Billy Crudup has a knack for playing people living in the 1970s. Look no further than his work in films like Waking the Dead, Without Limits, and, of course, his work as Russell Hammond in Almost Famous. Crudup realizes this is a trend and half-jokingly hopes this doesn’t preclude him from movies set in the 1980s. (The good news is Crudup is in the upcoming Alien: Covenant, which is set in the future, so he’s bucking this time period trend.)
But, for now, Crudup is back in 1979 playing William in Mike Mills’ wonderful 20th Century Women. William is an all-around handyman (sporting a very Russell Hammond-esque mustache that Crudup really should trademark) who lives with Dorothea (Annette Bening), her son, Jamie (Lucas Jade Zumann), and another tenant named Abbie (Greta Gerwig). There’s no traditional plot structure, we just share some time with all of these interesting people as they go through this phase of their life – and we are all better for it by the time the film ends.
Crudup is having quite the year, just based on 20th Century Women and Jackie alone. (Not to mention he was in last year’s Best Picture winner, Spotlight.) Ahead, Crudup discusses why he doesn’t take professionally rewarding years like this for granted, he look ahead to what we will see in Alien Covenant, and looks back on the ups and downs of starring in “box office disappointment/now one of the most beloved films of the last two decades,” Almost Famous.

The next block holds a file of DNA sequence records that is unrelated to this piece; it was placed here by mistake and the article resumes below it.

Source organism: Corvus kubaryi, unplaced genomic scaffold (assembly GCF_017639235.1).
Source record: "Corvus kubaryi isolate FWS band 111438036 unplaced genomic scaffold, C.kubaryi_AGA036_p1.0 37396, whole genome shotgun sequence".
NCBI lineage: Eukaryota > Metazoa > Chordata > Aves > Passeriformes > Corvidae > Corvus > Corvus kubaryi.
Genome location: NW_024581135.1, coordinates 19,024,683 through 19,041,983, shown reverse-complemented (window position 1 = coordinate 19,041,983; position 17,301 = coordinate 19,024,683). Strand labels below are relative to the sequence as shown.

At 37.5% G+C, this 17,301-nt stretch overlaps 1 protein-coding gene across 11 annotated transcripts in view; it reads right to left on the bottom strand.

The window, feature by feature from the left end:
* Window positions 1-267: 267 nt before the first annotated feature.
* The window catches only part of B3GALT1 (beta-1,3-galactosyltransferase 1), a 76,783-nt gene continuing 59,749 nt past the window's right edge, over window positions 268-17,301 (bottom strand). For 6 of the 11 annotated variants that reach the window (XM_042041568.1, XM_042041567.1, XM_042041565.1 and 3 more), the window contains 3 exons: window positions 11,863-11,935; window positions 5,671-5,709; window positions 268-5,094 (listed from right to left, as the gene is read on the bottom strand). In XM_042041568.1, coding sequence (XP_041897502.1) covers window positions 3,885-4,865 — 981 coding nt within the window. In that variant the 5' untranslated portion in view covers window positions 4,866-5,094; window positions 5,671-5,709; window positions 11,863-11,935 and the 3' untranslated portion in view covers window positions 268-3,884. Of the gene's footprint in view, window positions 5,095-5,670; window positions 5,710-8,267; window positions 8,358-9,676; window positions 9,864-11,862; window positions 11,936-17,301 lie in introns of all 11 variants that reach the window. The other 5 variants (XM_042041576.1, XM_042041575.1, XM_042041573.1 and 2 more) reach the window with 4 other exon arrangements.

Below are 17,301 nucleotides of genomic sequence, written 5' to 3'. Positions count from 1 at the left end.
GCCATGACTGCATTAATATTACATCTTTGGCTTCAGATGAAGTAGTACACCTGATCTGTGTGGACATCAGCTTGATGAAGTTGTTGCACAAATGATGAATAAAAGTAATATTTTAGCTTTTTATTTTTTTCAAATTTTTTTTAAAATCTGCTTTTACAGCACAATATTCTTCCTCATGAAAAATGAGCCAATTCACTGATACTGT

I was told you’re on set. Are you still filming Alien: Covenant?
Oh, that was an awesome experience. But, no, I’m doing a Netflix show, which is also an incredible experience. I’m feeling enormously grateful at this point in my career to be able to do so much incredible shit.
You’re having a good year.
I know, man.
Just 20th Century Women and Jackie alone…
I know. Sometimes, through a lot of my earlier career, I was trying to muscle certain projects. And we get in the habit of, if you’re given some opportunities early on, to really take care of the choices that you make and shepherd certain projects through production into distribution. Then sometimes in your career people just call you to do stuff and you kind of back into great opportunities. And these were two films that I got really lucky. And it’s kind of continued with Alien and Gypsy, the show I’m doing right now. I probably shouldn’t talk about it because I’m going to jinx it! To be working with directors that have the kind of vision and ambition that Pablo Larraín and Mike Mills have is one thing, but to get to work with the level of actors I’ve worked with over the last year, giving the kind of performances that they were giving, that’s unique. Luckily, I’m old enough to recognize it.
And Pablo and Mike are very different directors.